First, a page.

By Ruby Pap
By now many of you have probably seen in the conventional press that the long awaited Hawai‘i Sea Level Rise Vulnerability and Adaptation Report has been released (http://climateadaptation.hawaii.gov/). On Kaua‘i, with 3.2 feet of sea level rise, more than 900 structures and 5,760 acres of land could be chronically flooded, costing us $2.6 billion. Three thousand and four hundred residents could be displaced, putting new meaning to the term, “housing crisis.”
The report made public in December by the state Department of Land and Natural Resources recommends we plan for 3.2 feet of sea level rise now, but be ready to adjust that projection upward due to continually evolving science (see my column last December, “Let’s Get on the Same Page with Sea Level Rise”). Beyond these dire headlines, I’m interested in helping folks interact with the report in a meaningful way. So here goes.
First of all, if you are a visual person and like playing with maps, the online Hawai‘i Sea Level Rise Viewer (Viewer) is the way to go (http://www.pacioos.hawaii.edu/shoreline/slr-hawaii/). Brought to you by the Pacific Islands Ocean Observing System (PACIOOS), the viewer allows you to zoom to anywhere in the state and view sea level rise exposure (SLR-XA) for different SLR projections (0.5 to 3.2 feet). The SLR-XA is made of three different types of hazards exacerbated by sea level rise: Passive Flooding, Annual High Wave Flooding, and Coastal Erosion.
This is what planning and science geeks have been waiting for, and I am very grateful it is finally here. For years, we knew the impacts of SLR (to properties, structures, etc.) could not be accurately estimated because we were limited to using passive models for flooding provided by the National Oceanic and Atmospheric Administration (NOAA). While the NOAA data was a great first cut at identifying vulnerable communities, we needed a tool to see the increased erosion and wave inundation that would result from SLR. Scientists from the University of Hawai‘i School of Ocean and Earth Science and Technology (SOEST) have been working hard to create the models, and the Viewer provides a great user friendly interface for them. The Viewer also has other data layers that are useful, such as geology and land use.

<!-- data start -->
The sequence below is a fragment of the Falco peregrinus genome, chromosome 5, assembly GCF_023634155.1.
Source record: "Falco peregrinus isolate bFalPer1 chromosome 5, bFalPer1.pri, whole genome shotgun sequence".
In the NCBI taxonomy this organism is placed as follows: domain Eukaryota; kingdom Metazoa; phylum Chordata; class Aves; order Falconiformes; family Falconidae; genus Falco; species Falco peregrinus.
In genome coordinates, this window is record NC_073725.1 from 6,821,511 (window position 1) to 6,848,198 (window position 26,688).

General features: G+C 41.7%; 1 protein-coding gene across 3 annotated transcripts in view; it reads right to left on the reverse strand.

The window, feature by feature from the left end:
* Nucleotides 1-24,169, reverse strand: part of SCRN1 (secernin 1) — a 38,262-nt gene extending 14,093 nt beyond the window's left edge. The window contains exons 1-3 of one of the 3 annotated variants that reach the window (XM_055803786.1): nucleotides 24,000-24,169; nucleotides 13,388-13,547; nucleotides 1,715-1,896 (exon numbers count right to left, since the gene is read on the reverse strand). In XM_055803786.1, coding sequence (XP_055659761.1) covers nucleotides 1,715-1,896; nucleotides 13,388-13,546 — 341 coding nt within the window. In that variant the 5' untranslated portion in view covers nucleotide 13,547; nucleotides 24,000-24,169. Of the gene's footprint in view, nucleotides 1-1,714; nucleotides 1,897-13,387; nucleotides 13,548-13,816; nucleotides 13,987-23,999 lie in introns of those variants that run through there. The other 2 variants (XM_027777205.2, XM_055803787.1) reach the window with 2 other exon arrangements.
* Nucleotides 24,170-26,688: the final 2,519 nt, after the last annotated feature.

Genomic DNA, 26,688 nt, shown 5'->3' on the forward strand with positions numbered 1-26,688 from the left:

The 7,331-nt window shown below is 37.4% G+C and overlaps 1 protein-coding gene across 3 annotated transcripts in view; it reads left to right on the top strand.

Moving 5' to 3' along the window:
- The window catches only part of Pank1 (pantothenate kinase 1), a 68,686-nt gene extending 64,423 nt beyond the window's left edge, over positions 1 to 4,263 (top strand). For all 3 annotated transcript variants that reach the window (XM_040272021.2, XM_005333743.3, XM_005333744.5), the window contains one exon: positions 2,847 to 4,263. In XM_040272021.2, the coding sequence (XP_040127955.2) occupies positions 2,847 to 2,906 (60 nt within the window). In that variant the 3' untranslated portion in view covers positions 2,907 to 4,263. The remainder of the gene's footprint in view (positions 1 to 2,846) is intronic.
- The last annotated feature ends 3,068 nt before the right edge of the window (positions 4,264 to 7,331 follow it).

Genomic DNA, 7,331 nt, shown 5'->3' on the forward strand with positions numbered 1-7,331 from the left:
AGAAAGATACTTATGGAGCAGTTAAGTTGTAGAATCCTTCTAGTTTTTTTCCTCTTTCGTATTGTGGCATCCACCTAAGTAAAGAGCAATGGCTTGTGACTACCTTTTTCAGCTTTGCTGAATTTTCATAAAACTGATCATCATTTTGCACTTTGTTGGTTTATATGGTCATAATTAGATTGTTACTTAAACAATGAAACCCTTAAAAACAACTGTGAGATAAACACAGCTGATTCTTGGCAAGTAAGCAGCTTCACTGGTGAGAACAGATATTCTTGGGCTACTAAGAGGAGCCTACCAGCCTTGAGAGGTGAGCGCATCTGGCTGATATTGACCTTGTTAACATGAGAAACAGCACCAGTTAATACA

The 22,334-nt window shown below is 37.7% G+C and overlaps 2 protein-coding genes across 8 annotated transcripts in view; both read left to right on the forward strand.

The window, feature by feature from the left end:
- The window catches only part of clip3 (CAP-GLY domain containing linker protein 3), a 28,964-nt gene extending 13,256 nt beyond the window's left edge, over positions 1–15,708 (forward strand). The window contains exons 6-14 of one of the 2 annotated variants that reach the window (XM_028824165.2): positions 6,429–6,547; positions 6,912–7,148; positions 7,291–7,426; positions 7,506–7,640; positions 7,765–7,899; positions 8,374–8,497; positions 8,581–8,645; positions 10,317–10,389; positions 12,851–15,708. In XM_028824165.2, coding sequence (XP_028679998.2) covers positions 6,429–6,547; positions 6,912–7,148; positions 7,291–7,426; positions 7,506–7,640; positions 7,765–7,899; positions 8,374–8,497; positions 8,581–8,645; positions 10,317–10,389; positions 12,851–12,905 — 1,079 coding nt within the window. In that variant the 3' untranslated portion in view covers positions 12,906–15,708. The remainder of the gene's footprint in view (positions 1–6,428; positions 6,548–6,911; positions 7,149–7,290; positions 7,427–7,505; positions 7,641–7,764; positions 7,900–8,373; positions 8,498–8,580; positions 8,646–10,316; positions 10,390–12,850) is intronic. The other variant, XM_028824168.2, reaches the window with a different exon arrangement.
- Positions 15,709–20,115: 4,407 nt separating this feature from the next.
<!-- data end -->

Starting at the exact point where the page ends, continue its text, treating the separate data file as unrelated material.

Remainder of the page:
Ok, so now that we have a better idea of our exposure to sea level rise, the report and Viewer take it a step further to examine our vulnerability. Vulnerability is defined as, “the degree to which a system is susceptible to, and unable to cope with, adverse effects of climate change, including climate variability and extremes.” Vulnerability in the SLR-XA is assessed as the estimated potential permanent loss of land and structures and displaced people from the exposure to SLR (see my first paragraph for summary statistics). Geographic Information System (GIS) data from county, state and federal agencies were used, including county tax parcel and building footprint data. You can turn on and off the vulnerability layers on the Viewer, providing a powerful first look at your community’s vulnerability.
In my mind, in order to make choices on how to adapt, the next step is for communities to ground through this information and identify their own vulnerabilities. Conducting community-based vulnerability assessments that examine threatened assets (such as roads) and anything else the community values is an essential next step.
This column would be incomplete if I didn’t note the report’s gaps. There is no modeling of SLR impacts above 3.2 feet. Some studies project SLR upwards of 6 feet and even 8 feet by 2100 if the world does nothing to curb its greenhouse gas emissions. The report acknowledges this, and you can read my December 2017 column about uncertainties with projections. The 3.2-feet estimate is still a good target to plan for, but we should all be ready to revise our plans and estimates upwards. You can go to the NOAA SLR Viewer to glimpse passive flooding at six feet SLR: https://coast.noaa.gov/digitalcoast/tools/slr.
Also, the SLR-XA does not include impacts from less frequent high wave events from hurricanes, tropical cyclones and tsunamis with sea level rise. Moving forward with adaptation, it will be important for communities to discuss their vulnerabilities to this event based flooding. Kaua‘i certainly has had its fair share of hurricanes and thus significant local knowledge in this area.
All in all, hats off to the state Legislature that mandated the report, as well as DLNR, UH, PACIOOS, and the countless other partners involved with the effort! We certainly have our work cut out for us.
- Ruby Pap is a Coastal Land Use Extension Agent at University of Hawai‘i Sea Grant College Program. She can be reached at firstname.lastname@example.org.